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Taxation of Gifts and other Benefits for Hospitality Venues

taxation of gifts
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Watch out for the Tax Man

With the festive season fast approaching and many Christmas functions being organised, the taxman is usually the last person you consider…with the result being that fringe benefits tax (FBT) is the largest cost of the event.

The provision of non-cash benefits to staff, such as gifts, food, drinks, entertainers, accommodation and tickets to events are regarded as fringe benefits by the Australian Taxation Office and taxed at the highest rate. The rules to determine whether taxable benefits are provided are complex and can lead to nasty surprises if not dealt with properly.

Some general concepts in FBT to be aware of are:

  • Provision of benefits which are minor and infrequent to employees and cost less than $300 per employee can be exempt from FBT.
  • Usually, the provision of meals to employees on a working day are generally exempt and not subject to FBT. However, if the meal becomes more than just sustenance and becomes entertainment, such as three course meal, it can be a taxable fringe benefit and if provided regularly would not be considered minor and infrequent, and therefore be taxable.
  • Meal entertainment benefits can be valued based on 50/50 basis or based on actual method of benefits provided. The choice of method can provide starkly different results from a tax perspective.
  • Long service awards or gifts to employees with greater than 15 years’ service are exempt up to a once only $1,000 threshold per employee with an increase of $100 per year thereafter. Unfortunately, if you exceed this threshold by only $1 the full amount is subject to FBT, in effect doubling the amount paid.
  • Care should be taken with entertainment gifts such as tickets to sporting events, movies, and theatre. Non entertainment gifts, which can be exempt include gift vouchers to stores, shops and retailers. Depending on how you value your meal entertainment you may be exposed to an FBT liability if you are not aware.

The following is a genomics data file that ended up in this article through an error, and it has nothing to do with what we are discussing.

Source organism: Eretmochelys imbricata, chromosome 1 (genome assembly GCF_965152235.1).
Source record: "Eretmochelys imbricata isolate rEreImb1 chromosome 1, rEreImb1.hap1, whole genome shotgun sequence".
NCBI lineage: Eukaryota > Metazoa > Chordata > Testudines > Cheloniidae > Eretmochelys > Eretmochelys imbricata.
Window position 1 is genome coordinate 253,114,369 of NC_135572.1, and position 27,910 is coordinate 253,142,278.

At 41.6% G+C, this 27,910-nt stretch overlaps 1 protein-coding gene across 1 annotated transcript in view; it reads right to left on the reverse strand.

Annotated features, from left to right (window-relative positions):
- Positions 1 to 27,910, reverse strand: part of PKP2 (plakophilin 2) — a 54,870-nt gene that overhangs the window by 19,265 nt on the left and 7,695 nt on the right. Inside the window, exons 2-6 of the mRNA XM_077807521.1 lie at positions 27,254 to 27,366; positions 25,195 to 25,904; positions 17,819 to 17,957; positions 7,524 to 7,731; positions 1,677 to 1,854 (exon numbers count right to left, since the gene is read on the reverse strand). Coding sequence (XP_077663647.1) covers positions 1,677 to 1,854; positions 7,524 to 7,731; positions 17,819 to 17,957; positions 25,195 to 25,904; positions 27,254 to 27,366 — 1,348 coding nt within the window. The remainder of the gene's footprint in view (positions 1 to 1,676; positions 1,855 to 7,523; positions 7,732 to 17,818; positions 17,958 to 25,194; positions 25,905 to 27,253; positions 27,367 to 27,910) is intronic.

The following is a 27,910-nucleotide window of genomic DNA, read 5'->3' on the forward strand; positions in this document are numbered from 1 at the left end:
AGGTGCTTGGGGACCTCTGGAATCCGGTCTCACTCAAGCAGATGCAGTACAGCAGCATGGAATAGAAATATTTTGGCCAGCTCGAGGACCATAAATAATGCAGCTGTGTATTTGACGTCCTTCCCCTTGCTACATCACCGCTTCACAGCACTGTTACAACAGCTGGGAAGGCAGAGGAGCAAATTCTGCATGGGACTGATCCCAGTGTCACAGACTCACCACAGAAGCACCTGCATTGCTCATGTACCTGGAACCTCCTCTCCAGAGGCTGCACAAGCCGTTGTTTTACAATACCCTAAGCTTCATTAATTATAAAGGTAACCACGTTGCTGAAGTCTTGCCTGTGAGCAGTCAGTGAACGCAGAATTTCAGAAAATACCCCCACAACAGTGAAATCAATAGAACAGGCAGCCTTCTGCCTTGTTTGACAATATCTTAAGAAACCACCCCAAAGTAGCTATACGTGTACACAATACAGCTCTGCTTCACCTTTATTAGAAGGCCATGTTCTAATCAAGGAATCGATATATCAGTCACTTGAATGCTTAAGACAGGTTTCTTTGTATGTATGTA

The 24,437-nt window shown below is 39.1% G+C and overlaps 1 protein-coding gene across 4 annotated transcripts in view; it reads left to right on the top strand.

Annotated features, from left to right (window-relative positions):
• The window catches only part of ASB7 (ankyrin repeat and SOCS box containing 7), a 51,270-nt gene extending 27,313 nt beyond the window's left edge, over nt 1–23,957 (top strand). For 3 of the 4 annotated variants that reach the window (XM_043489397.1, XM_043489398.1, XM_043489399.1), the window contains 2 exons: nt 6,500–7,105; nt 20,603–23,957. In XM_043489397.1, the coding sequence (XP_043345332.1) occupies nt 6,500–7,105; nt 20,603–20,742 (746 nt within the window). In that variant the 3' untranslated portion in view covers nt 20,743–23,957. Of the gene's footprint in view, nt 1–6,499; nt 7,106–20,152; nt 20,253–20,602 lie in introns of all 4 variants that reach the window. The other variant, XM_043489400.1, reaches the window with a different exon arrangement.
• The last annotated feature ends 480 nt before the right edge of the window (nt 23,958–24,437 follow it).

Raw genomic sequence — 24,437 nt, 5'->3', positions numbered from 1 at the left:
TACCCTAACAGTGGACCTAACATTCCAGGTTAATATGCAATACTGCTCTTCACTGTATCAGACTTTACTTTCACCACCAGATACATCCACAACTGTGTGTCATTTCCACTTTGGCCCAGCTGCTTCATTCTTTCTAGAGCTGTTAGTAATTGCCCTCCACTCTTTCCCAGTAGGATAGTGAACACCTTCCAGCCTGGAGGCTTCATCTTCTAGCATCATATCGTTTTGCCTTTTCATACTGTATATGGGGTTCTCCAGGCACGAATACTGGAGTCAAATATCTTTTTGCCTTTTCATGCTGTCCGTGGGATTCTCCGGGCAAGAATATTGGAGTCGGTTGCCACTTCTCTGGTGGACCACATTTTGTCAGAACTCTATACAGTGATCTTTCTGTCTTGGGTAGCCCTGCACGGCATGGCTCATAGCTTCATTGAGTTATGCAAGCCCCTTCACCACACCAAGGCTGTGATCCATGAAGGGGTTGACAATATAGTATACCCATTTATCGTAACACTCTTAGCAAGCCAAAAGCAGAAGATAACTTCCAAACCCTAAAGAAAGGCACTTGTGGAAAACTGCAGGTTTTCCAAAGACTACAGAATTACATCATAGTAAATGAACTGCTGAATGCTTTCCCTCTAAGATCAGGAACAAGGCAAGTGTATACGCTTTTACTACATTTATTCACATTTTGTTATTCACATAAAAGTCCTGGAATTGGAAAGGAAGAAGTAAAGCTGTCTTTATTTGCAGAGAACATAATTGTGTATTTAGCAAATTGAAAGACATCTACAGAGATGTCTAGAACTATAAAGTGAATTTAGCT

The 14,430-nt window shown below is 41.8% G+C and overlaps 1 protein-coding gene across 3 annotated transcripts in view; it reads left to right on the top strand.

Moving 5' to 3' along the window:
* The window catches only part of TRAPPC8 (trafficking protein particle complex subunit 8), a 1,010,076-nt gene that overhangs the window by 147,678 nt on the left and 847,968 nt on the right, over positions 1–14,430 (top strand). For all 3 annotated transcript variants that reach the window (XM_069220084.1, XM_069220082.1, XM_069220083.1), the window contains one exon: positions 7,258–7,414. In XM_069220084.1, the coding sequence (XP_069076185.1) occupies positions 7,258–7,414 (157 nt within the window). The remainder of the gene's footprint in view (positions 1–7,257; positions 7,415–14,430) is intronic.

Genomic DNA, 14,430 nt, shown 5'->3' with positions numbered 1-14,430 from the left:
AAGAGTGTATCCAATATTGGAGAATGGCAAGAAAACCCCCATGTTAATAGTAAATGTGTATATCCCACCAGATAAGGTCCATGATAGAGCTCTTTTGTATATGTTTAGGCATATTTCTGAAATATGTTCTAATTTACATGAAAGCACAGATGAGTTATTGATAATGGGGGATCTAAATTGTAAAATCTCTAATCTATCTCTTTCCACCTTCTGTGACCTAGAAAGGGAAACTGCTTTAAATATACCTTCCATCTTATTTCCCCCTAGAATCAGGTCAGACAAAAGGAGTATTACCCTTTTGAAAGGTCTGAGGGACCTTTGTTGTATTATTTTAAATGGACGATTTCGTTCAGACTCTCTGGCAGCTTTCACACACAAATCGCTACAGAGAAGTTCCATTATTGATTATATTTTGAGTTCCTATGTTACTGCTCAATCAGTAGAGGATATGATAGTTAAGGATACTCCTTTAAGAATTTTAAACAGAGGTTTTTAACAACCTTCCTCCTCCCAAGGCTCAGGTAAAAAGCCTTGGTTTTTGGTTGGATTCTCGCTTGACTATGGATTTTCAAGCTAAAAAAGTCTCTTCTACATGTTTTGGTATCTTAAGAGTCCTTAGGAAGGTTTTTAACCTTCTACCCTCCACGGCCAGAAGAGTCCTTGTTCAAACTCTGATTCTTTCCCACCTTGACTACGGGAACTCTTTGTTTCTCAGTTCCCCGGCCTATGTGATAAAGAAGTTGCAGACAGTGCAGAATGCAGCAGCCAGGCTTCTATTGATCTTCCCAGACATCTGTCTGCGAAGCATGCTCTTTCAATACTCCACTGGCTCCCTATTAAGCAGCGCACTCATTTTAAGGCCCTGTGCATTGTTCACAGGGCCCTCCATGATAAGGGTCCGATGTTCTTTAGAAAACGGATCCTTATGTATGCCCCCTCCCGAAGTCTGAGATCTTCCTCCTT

Hotels

  • The general concepts above apply to private entities and should be limited to $300 per employee to avoid the full amount being subject to FBT. Any exempt amount is not tax deductible nor are you entitled to any GST input tax credits.
  • Generally, due to meals provided to staff on a working day the 50/50 method is not beneficial to reduce the taxable value of benefits and if you provide entertainment benefits exceeding $300 per employee, expect to pay an equivalent amount in FBT as well.
  • You should consider paying any excess above $300 per employee as a salary bonus as if structured correctly will be taxed at the employee’s individual marginal rates of tax.

Registered Clubs

  • As Clubs are either exempt from income tax as a sporting club or pay tax only on non- member income, special rules apply to the calculation of taxable entertainment benefits.
  • Unlike private entities, clubs do not have access to the $300 minor benefit exemption for entertainment and any entertainment provided to employees will be taxable.
  • It is usually more FBT effective for Clubs to provide non-entertainment gifts to employees that satisfy the $300 minor benefit exemption.

In summary, this article is general information to provide some insight into the FBT complexities for hospitality venues and you should always obtain specific advice for your particular circumstances and take into consideration the underlying commercial strategy of providing benefits.

Contact us to seek advice and ensure that the tax man does not stifle Christmas or other significant social events in your venue.

For access to a great FBT calculator, download our app and view the tax calculators icon.

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